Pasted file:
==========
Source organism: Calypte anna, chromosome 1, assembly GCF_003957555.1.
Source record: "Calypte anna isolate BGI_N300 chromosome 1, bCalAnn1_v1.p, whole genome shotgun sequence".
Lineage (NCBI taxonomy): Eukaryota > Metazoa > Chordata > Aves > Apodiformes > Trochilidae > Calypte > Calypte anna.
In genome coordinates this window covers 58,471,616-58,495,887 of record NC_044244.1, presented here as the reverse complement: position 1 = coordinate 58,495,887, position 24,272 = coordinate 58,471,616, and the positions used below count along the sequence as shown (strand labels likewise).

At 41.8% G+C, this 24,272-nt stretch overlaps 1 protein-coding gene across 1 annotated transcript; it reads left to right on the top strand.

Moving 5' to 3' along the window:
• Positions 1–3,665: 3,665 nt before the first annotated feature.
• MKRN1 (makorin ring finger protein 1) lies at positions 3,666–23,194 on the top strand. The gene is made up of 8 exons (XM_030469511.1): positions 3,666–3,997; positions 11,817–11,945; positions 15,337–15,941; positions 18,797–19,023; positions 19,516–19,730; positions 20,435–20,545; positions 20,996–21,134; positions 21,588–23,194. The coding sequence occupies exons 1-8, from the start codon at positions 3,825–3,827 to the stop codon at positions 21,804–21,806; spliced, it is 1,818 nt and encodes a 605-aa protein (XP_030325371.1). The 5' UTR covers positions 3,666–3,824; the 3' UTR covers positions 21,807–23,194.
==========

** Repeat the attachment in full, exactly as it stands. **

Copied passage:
Source organism: Calypte anna, chromosome 1, assembly GCF_003957555.1.
Source record: "Calypte anna isolate BGI_N300 chromosome 1, bCalAnn1_v1.p, whole genome shotgun sequence".
Lineage (NCBI taxonomy): Eukaryota > Metazoa > Chordata > Aves > Apodiformes > Trochilidae > Calypte > Calypte anna.
In genome coordinates this window covers 58,471,616-58,495,887 of record NC_044244.1, presented here as the reverse complement: position 1 = coordinate 58,495,887, position 24,272 = coordinate 58,471,616, and the positions used below count along the sequence as shown (strand labels likewise).

At 41.8% G+C, this 24,272-nt stretch overlaps 1 protein-coding gene across 1 annotated transcript; it reads left to right on the top strand.

Moving 5' to 3' along the window:
• Positions 1–3,665: 3,665 nt before the first annotated feature.
• MKRN1 (makorin ring finger protein 1) lies at positions 3,666–23,194 on the top strand. The gene is made up of 8 exons (XM_030469511.1): positions 3,666–3,997; positions 11,817–11,945; positions 15,337–15,941; positions 18,797–19,023; positions 19,516–19,730; positions 20,435–20,545; positions 20,996–21,134; positions 21,588–23,194. The coding sequence occupies exons 1-8, from the start codon at positions 3,825–3,827 to the stop codon at positions 21,804–21,806; spliced, it is 1,818 nt and encodes a 605-aa protein (XP_030325371.1). The 5' UTR covers positions 3,666–3,824; the 3' UTR covers positions 21,807–23,194.